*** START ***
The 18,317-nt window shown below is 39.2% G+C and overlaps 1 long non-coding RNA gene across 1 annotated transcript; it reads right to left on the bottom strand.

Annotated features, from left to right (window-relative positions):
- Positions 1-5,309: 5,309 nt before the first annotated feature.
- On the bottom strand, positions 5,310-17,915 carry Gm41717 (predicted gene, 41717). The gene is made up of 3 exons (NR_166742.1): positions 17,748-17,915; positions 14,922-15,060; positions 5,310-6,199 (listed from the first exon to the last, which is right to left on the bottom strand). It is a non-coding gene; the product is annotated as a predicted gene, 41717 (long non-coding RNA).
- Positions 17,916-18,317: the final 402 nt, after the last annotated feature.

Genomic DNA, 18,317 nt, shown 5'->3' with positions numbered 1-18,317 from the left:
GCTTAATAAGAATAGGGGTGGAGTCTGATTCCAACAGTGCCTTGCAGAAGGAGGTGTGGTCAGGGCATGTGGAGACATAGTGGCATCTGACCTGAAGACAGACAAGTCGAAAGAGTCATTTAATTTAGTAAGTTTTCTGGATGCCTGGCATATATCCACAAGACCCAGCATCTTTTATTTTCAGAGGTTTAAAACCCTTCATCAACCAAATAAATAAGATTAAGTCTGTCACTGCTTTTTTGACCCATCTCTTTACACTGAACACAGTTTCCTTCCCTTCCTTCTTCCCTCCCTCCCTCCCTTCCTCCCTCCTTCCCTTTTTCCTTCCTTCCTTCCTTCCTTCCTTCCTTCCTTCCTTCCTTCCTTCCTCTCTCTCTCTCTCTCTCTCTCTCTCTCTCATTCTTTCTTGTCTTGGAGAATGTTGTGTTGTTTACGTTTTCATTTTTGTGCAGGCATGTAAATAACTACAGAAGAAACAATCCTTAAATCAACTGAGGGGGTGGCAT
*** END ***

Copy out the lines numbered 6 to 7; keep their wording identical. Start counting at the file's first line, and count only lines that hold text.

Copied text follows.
Genomic DNA, 18,317 nt, shown 5'->3' with positions numbered 1-18,317 from the left:
GCTTAATAAGAATAGGGGTGGAGTCTGATTCCAACAGTGCCTTGCAGAAGGAGGTGTGGTCAGGGCATGTGGAGACATAGTGGCATCTGACCTGAAGACAGACAAGTCGAAAGAGTCATTTAATTTAGTAAGTTTTCTGGATGCCTGGCATATATCCACAAGACCCAGCATCTTTTATTTTCAGAGGTTTAAAACCCTTCATCAACCAAATAAATAAGATTAAGTCTGTCACTGCTTTTTTGACCCATCTCTTTACACTGAACACAGTTTCCTTCCCTTCCTTCTTCCCTCCCTCCCTCCCTTCCTCCCTCCTTCCCTTTTTCCTTCCTTCCTTCCTTCCTTCCTTCCTTCCTTCCTTCCTTCCTTCCTCTCTCTCTCTCTCTCTCTCTCTCTCTCTCATTCTTTCTTGTCTTGGAGAATGTTGTGTTGTTTACGTTTTCATTTTTGTGCAGGCATGTAAATAACTACAGAAGAAACAATCCTTAAATCAACTGAGGGGGTGGCAT